It is a nightmare scenario, a driver makes a right turn but ends up in the wrong place – on railroad tracks. Cars can easily become stuck on the tracks leading to serious injuries and sometimes death.
That is why the Florida Department of Transportation (FDOT) teamed up with the Center for Urban Transportation Research (CUTR) at the University of South Florida to set the stage for a pilot study that will test countermeasures for reducing the risk of incorrect turns at highway-rail grade crossings in Florida.
CUTR coordinated with the FDOT Central Office and Districts 1, 4, and 7 to develop a deployment and evaluation plan for the pilot implementation project. The plan identified study sites of railroad crossings with potential incorrect turn issues, proposed countermeasures, estimated costs, a data collection plan, and data analysis methodology.
To ensure the effectiveness of the pilot study and to implement the plan, the research team sought to answer four questions:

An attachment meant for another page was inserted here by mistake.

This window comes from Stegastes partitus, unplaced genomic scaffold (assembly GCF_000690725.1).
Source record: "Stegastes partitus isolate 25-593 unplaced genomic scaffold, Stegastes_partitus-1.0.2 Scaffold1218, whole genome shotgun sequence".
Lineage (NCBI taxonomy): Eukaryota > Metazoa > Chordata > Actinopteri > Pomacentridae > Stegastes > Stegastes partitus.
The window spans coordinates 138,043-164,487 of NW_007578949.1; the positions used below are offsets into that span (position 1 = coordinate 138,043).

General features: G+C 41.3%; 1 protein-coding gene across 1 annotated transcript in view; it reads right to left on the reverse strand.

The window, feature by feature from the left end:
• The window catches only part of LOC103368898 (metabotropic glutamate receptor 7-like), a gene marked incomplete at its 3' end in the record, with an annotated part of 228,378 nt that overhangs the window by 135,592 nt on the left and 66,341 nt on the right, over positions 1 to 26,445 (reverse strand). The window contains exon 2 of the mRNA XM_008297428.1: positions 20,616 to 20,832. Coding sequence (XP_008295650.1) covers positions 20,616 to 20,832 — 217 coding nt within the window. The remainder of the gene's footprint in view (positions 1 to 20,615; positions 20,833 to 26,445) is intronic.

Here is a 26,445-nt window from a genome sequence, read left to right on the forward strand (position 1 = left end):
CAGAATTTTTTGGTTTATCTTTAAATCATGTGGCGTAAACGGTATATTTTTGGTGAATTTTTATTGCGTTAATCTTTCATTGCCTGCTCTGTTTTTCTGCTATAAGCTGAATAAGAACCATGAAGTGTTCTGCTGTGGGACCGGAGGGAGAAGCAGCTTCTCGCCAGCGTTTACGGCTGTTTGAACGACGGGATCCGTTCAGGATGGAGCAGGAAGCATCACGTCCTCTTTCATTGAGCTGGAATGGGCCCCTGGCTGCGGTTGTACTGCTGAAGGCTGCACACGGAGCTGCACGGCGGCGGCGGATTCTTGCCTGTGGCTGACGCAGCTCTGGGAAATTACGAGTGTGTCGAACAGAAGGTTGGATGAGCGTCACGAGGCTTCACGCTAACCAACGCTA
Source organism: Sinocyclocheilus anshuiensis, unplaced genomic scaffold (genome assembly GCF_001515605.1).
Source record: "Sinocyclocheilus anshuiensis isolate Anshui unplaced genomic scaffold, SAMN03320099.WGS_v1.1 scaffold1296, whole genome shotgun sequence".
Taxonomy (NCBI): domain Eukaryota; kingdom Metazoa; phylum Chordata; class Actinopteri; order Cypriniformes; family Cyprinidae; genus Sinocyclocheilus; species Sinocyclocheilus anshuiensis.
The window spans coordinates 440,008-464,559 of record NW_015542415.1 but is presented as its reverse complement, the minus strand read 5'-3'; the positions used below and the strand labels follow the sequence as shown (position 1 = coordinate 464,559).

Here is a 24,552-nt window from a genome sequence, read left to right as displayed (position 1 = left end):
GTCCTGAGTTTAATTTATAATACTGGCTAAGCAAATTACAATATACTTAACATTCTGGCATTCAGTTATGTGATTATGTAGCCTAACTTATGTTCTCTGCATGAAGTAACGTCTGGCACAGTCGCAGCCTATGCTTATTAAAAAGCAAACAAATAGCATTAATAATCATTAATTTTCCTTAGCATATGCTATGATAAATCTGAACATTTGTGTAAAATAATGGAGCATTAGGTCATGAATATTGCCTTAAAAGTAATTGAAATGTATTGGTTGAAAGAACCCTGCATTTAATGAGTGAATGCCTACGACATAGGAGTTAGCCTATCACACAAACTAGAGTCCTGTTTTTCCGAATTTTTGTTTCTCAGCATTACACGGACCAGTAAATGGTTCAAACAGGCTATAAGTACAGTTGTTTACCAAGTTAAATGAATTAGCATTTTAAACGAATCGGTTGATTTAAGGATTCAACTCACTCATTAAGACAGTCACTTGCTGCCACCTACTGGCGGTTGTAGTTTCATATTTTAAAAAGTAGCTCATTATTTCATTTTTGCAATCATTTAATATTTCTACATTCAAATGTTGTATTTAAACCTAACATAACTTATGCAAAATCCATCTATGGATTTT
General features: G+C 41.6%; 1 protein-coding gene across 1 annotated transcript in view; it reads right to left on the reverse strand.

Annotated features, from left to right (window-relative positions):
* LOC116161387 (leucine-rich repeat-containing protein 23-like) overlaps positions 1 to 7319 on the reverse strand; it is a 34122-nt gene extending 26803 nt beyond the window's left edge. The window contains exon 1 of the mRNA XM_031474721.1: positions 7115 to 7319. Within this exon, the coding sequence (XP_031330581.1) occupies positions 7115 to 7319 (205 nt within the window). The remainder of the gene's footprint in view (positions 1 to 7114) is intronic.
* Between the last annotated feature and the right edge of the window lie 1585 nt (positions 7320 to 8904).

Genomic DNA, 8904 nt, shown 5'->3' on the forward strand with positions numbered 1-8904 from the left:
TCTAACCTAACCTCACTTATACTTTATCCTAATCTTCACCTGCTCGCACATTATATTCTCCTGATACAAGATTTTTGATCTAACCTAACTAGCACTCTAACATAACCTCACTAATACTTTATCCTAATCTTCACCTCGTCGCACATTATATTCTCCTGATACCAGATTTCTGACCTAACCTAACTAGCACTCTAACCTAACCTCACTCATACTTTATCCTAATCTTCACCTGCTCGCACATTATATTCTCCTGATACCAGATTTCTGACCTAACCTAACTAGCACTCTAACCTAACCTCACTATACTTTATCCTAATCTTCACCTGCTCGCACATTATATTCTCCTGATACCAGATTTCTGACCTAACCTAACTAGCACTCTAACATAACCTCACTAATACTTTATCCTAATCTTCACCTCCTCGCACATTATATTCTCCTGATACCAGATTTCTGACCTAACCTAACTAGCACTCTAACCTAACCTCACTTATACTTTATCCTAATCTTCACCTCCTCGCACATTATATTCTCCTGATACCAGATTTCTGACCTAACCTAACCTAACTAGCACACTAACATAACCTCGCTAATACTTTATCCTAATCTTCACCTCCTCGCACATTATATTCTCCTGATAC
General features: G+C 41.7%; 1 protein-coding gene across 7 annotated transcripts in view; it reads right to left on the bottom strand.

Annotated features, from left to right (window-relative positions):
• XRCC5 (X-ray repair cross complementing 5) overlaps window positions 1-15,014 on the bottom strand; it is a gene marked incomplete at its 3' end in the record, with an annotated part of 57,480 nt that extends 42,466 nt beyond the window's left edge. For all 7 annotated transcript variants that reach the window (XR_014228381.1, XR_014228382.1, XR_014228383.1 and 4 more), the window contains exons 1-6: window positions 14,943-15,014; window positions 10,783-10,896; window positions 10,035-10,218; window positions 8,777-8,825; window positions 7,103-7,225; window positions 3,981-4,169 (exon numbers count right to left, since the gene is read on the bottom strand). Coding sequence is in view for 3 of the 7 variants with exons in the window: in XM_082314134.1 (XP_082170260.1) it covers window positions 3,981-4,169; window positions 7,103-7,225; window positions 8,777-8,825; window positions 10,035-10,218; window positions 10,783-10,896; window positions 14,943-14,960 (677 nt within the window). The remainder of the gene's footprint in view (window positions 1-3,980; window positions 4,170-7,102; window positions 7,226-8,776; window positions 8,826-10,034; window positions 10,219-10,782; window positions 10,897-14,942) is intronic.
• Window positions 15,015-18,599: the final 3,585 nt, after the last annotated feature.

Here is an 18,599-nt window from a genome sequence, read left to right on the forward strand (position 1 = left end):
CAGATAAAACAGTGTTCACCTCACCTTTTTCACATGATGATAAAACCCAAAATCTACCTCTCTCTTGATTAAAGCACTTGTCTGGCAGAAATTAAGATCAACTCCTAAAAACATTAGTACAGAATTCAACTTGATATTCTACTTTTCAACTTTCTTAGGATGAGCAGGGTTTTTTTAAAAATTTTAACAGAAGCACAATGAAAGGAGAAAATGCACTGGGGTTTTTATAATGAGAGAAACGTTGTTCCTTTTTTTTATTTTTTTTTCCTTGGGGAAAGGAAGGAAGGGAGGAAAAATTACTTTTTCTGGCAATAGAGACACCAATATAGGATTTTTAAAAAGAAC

- What are the factors contributing to these incidents?
- Which countermeasures will be cost-effective for mitigating them?
- Which locations should be included in the pilot study?
- How will countermeasure effectiveness be evaluated?
Identifying Contributing Factors
There are many reasons why drivers turn onto railroad tracks.
“Some people get confused because the railroad crossings we’re talking about are very close to an intersection or interstate on-ramp,” said Dr. Pei-Sung Lin, Intelligent Transportation System, Traffic Operations and Safety Program Director at CUTR, and Principal Investigator for the project. “They plan to make a right turn and when they see an opening in the road, they don’t realize it’s a railroad track. They turn too soon because they don’t want to miss a turn.”
To develop a focused list of factors for analysis, the team used an earlier study by the National Center for Transit Research (NCTR) that identified five primary contributors to incorrect turns at highway-rail crossings: misleading signs and pavement markings; darkness and low visibility; inaccurate GPS turn instructions; skewed highway-rail grade crossings (not at a 90 degree angle); and driver distraction.
Choosing the Best Countermeasures
Based on these factors, the CUTR team then conducted a thorough literature review to identify low-cost and effective solutions for addressing the contributing factors. The analysis revealed four.
Elimination of potentially misleading pavement markings and signs